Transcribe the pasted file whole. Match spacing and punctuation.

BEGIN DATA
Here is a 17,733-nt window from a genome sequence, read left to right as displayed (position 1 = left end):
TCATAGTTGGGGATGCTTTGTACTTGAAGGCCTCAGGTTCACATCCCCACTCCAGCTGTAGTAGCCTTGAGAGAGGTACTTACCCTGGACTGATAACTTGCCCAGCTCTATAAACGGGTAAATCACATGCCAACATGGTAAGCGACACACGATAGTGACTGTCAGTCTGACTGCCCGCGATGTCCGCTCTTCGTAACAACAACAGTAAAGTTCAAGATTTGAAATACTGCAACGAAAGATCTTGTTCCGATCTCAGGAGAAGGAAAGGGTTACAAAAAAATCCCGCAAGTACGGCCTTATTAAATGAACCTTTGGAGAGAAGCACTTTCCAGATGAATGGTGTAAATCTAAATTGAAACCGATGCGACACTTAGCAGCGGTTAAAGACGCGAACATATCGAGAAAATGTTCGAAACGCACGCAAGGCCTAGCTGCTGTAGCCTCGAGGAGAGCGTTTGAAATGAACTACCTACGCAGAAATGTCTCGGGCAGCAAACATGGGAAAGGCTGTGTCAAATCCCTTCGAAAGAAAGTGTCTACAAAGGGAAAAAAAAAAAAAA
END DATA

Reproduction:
Here is a 17,733-nt window from a genome sequence, read left to right as displayed (position 1 = left end):
TCATAGTTGGGGATGCTTTGTACTTGAAGGCCTCAGGTTCACATCCCCACTCCAGCTGTAGTAGCCTTGAGAGAGGTACTTACCCTGGACTGATAACTTGCCCAGCTCTATAAACGGGTAAATCACATGCCAACATGGTAAGCGACACACGATAGTGACTGTCAGTCTGACTGCCCGCGATGTCCGCTCTTCGTAACAACAACAGTAAAGTTCAAGATTTGAAATACTGCAACGAAAGATCTTGTTCCGATCTCAGGAGAAGGAAAGGGTTACAAAAAAATCCCGCAAGTACGGCCTTATTAAATGAACCTTTGGAGAGAAGCACTTTCCAGATGAATGGTGTAAATCTAAATTGAAACCGATGCGACACTTAGCAGCGGTTAAAGACGCGAACATATCGAGAAAATGTTCGAAACGCACGCAAGGCCTAGCTGCTGTAGCCTCGAGGAGAGCGTTTGAAATGAACTACCTACGCAGAAATGTCTCGGGCAGCAAACATGGGAAAGGCTGTGTCAAATCCCTTCGAAAGAAAGTGTCTACAAAGGGAAAAAAAAAAAAAA